It is a popular street food snack that has been gradually introduced to provinces throughout China, where it has adapted to different regional tastes that have changed its ingredients and forms in various ways. In the southern provinces of Zhejiang, Guangdong, and Jiansu, the radical “mai” in shaomai means to sell, while in Northern provinces of Beijing and Inner Mongolia, the radical “mai” in shaomai means wheat. Regardless of the region’s form of Chinese character, Chinese people know shaomai as a type of dumpling made with flour that is made with baking powder and with a skin that gathers at the top to resemble a pomegranate.

Ingredients:
Shaomai consists of glutinous rice balls seasoned with scallions, minced pork, mushrooms, soy sauce, and salt. They are wrapped around thin wonton skins.

Cooking Method:
Ground pork is seasoned with salt and minced scallions and pan-fried. Shiitake mushrooms are minced and slightly cooked. Glutinous rice (nuomi) is first steamed and then combined with the ground pork, mushrooms, and soy sauce until the rice is dyed a light brown color. The seasoned rice is wrapped around a thin wonton skin and cooked in a bamboo steamer for 5 minutes. They are left in the steamer to stay warm, and served directly from it.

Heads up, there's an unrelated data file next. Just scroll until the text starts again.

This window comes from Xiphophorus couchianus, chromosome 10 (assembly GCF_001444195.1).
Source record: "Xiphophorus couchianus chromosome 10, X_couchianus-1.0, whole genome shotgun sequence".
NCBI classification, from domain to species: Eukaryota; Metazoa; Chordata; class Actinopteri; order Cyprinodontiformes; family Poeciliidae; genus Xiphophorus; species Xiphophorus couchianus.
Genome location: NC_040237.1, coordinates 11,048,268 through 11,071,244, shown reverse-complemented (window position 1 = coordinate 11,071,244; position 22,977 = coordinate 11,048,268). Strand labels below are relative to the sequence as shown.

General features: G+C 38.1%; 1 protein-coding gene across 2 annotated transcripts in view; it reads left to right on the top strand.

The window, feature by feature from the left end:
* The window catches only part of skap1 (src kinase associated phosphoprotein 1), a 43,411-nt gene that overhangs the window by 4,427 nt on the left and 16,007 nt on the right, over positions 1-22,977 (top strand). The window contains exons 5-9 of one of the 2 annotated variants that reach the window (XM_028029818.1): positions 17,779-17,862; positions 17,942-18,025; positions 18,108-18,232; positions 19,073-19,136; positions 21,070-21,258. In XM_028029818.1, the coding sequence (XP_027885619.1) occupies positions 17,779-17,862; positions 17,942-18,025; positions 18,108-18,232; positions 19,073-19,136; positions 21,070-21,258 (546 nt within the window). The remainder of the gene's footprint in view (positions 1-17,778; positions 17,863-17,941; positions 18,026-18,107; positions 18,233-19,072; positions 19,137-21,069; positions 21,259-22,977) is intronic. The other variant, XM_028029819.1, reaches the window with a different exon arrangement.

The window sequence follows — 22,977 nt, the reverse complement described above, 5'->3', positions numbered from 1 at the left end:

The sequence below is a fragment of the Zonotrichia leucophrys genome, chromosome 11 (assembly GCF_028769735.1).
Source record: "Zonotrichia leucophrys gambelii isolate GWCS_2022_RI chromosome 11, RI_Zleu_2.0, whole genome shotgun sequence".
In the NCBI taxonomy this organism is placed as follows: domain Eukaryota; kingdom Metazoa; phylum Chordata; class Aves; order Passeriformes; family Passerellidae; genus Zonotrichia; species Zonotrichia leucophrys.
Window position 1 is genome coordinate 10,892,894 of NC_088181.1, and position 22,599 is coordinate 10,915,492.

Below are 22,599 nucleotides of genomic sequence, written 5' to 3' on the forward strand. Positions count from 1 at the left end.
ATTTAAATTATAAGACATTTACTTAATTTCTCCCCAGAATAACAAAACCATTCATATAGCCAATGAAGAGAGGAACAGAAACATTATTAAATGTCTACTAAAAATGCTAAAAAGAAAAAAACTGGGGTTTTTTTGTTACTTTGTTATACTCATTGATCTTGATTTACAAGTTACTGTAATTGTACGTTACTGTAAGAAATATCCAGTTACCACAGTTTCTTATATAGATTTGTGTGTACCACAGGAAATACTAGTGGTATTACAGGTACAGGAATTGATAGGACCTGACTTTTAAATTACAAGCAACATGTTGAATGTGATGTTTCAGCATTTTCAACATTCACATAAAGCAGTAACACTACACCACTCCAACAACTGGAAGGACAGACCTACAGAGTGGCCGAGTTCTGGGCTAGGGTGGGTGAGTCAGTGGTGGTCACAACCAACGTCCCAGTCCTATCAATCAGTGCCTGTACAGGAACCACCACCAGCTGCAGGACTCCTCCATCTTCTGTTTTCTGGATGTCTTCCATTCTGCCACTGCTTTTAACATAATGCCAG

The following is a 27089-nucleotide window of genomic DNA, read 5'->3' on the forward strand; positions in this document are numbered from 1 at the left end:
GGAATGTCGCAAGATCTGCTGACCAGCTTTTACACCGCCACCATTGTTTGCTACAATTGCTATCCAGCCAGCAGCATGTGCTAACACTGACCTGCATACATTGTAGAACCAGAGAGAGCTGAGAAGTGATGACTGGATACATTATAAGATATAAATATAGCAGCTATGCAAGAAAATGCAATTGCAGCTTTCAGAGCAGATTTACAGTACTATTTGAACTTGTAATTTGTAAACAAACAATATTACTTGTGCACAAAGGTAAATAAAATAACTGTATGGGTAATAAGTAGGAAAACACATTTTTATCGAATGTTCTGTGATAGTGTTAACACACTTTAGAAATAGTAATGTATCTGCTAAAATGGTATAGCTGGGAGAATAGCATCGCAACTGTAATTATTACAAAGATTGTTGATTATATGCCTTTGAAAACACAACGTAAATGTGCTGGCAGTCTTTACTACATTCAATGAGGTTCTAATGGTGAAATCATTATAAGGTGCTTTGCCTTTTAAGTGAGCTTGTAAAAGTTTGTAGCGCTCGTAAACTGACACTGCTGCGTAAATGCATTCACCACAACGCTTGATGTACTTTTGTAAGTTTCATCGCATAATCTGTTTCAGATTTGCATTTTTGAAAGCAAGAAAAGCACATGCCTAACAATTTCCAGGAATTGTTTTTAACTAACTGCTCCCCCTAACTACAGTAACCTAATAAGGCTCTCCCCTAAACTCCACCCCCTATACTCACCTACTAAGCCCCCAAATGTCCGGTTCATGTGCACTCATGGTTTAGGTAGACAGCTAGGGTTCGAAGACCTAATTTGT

History :
The earliest historical record of shaomai dates back to the 14th century during the late Yuan Dynasty and early Ming Dynasty in a Korean-Chinese textbook called “Pu Tong Yan Jie”, which mentions the street food. It is said that the name comes from having a similar appearanceto taohua, which means peach blossom. During the Qian Long periodof the Qing Dynasty, it also appeared in a line of a poem that stated, “Shao mai huntun lie man pan,” which describes how people ate shaomai alongside dumplings on a plate. Several different fillings are described in the Qingping Shangtang, including vegetable, lamb, chicken, pheasant, sesame, plum, and lamb.

While there are various textual recordings of the street food’s existence, its geographical origins are traced to the Inner Mongolia province, where Qing Dynasty merchants would visit tea houses where they were served and bring them along with them as they traveled throughout the surrounding areas.

Possible Variations:
Siumai – Cantonese pork and mushroom dumpling
Huhhot shaomai – sheep dumpling
Hunan shaomai– chrysanthemum dumpling
Jiangnan shaomai – Jiangnan dumpling